Spring 2011 undergraduate and graduate course
CSE 6240 (30251)

T-Square: http://t-square.gatech.edu.

Basic and advanced methods for Web information retrieval and text mining: indexing and crawling, IR models, link and click data, social search, text classification and clustering.

Instructor: Alexander Gray, College of Computing, Georgia Tech
TA: Hong Yu, hyu8 at gatech dot edu
Instructor office hours: Right after a lecture.
TA office hours: TBA

Where and when
MWF 10:05am - 10:55am, 215 Instructional Center. First class: Wednesday 1/19/11.

Introduction to Information Retrieval by Christopher D. Manning, Prabhakar Raghavan and Hinrich Schutze ("IIR"). It is available for FREE online here.
Date Topic Reading Assignments
Mon 1/17 Holiday (MLK)
Wed 1/19 Course overview: topics and syllabus; course logistics Lecture 0 Honor Policy
Fri 1/21 Boolean retrieval IIR Chap 1, Lecture 1
Mon 1/24 The term vocabulary and postings lists IIR Chap 2, Lecture 2
Wed 1/26 Dictionaries and tolerant retrieval IIR Chap 3, Lecture 3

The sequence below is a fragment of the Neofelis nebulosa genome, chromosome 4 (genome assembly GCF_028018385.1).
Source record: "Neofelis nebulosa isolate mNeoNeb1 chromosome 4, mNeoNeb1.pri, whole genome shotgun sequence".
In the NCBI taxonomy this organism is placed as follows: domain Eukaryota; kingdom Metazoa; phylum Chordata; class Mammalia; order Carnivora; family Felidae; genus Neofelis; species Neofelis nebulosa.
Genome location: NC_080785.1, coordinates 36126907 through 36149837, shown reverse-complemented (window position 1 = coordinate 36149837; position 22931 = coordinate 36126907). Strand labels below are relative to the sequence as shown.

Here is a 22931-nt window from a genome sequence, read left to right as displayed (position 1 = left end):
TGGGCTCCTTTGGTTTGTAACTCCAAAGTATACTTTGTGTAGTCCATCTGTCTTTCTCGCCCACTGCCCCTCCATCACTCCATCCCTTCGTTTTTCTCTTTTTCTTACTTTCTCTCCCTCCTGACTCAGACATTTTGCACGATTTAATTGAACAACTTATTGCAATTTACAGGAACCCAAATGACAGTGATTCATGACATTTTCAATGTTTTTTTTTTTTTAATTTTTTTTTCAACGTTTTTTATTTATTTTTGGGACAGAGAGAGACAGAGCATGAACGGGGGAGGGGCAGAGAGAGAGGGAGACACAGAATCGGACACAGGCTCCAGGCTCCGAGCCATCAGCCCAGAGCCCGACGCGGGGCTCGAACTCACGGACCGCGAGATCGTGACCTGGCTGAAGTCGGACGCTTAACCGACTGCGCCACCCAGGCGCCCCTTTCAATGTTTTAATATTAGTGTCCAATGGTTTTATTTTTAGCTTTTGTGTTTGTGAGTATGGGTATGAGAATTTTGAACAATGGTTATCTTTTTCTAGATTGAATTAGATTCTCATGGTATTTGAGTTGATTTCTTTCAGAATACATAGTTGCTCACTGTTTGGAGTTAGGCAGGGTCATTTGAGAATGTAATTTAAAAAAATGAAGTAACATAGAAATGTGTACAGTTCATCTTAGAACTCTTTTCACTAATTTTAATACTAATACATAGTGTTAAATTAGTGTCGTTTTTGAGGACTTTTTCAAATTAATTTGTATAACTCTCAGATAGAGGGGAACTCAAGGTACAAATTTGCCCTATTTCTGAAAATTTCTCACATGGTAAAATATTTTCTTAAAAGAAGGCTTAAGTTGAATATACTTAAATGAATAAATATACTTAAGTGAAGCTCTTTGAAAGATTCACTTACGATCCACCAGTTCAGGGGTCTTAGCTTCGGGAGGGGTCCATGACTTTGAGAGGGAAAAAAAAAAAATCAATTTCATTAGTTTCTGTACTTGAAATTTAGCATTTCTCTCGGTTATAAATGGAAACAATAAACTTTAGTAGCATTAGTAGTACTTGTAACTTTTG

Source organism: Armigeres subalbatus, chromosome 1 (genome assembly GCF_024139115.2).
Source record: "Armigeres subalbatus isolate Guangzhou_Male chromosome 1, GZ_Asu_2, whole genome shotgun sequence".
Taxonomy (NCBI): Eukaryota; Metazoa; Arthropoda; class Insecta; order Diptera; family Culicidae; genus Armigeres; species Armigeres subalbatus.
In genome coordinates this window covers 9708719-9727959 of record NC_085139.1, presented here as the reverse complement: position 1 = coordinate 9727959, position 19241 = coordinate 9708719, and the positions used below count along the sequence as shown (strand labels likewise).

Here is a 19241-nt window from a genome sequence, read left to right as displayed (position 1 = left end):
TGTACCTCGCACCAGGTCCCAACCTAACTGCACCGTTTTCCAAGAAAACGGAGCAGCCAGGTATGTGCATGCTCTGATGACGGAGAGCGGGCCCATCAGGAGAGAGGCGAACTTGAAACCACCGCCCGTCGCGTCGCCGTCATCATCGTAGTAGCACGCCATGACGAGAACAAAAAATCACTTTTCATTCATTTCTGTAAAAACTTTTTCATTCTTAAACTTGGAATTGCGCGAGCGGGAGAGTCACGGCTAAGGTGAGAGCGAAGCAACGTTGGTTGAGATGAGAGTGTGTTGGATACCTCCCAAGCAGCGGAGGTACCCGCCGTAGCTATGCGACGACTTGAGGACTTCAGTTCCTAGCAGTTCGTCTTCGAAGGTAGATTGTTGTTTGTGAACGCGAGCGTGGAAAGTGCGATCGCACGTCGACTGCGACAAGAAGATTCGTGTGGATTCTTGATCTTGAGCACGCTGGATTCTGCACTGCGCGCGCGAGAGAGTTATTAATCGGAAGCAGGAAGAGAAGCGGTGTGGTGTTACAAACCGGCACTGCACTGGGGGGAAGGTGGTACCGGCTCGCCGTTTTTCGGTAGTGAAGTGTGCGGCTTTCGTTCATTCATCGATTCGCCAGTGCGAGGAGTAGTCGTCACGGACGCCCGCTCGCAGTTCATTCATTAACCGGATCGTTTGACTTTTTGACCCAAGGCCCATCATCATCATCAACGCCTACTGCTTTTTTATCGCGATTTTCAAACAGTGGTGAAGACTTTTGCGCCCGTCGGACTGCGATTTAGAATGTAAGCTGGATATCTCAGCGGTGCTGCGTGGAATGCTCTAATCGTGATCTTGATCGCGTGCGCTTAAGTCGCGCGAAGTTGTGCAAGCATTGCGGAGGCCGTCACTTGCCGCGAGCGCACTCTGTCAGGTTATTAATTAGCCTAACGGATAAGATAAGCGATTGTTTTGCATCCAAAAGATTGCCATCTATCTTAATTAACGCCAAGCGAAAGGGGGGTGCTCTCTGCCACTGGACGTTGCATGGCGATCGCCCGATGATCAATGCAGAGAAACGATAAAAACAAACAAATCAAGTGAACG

Fri 1/28 Project presentations: 1. Leber: Skip Lists: A Probabilistic Alternative to Balanced Lists. 2. Kaufmann: Suggesting Friends Using the Implicit Social Graph. Labbate: Context-Aware Recommender Systems.
Mon 1/31 Index construction IIR Chap 4, Lecture 4
Wed 2/2 Index compression IIR Chap 5, Lecture 5
Mon 2/7 Scoring, term weighting, and the vector space model IIR Chap 6, Lecture 6
Wed 2/9 Computing scores in a complete search system IIR Chap 7, Lecture 7
Fri 2/11 Project presentations: 1. Lee: Parallelized Boosting with Map-Reduce. 2. Ghosal: Modeling Anchor Text and Classifying Queries to Enhance Web Document Retrieval. 3. Joshi: A Regression Framework for Learning Ranking Functions Using Relative Relevance Judgments.
Mon 2/14 Evaluation in information retrieval IIR Chap 8, Lecture 8
Wed 2/16 Relevance feedback and query expansion IIR Chap 9, Lecture 9
Fri 2/18 Project presentations: 1. Spidlen: Map-Reduce: Simplified Data Processing on Large Clusters. 2. Chitnis: Authoritative Sources in a Hyperlinked Environment. 3. Bhagya: Spelling Correction as an Iterative Process that Exploits the Collective Knowledge of Web Users.
Fri 2/25 Project presentations: 1. Rangadurai and Ramesh: Map-Reduce for Machine Learning on Multicore. 2. Aggarwal: Topic-Sensitive PageRank: A Context-Sensitive Ranking Algorithm for Web Search. 3. Ramar: A Regression Framework for Learning Ranking Functions Using Relative Relevance Judgments.
Mon 2/28 XML retrieval IIR Chap 10, Lecture 10
Wed 3/2 Probabilistic information retrieval IIR Chap 11, Lecture 11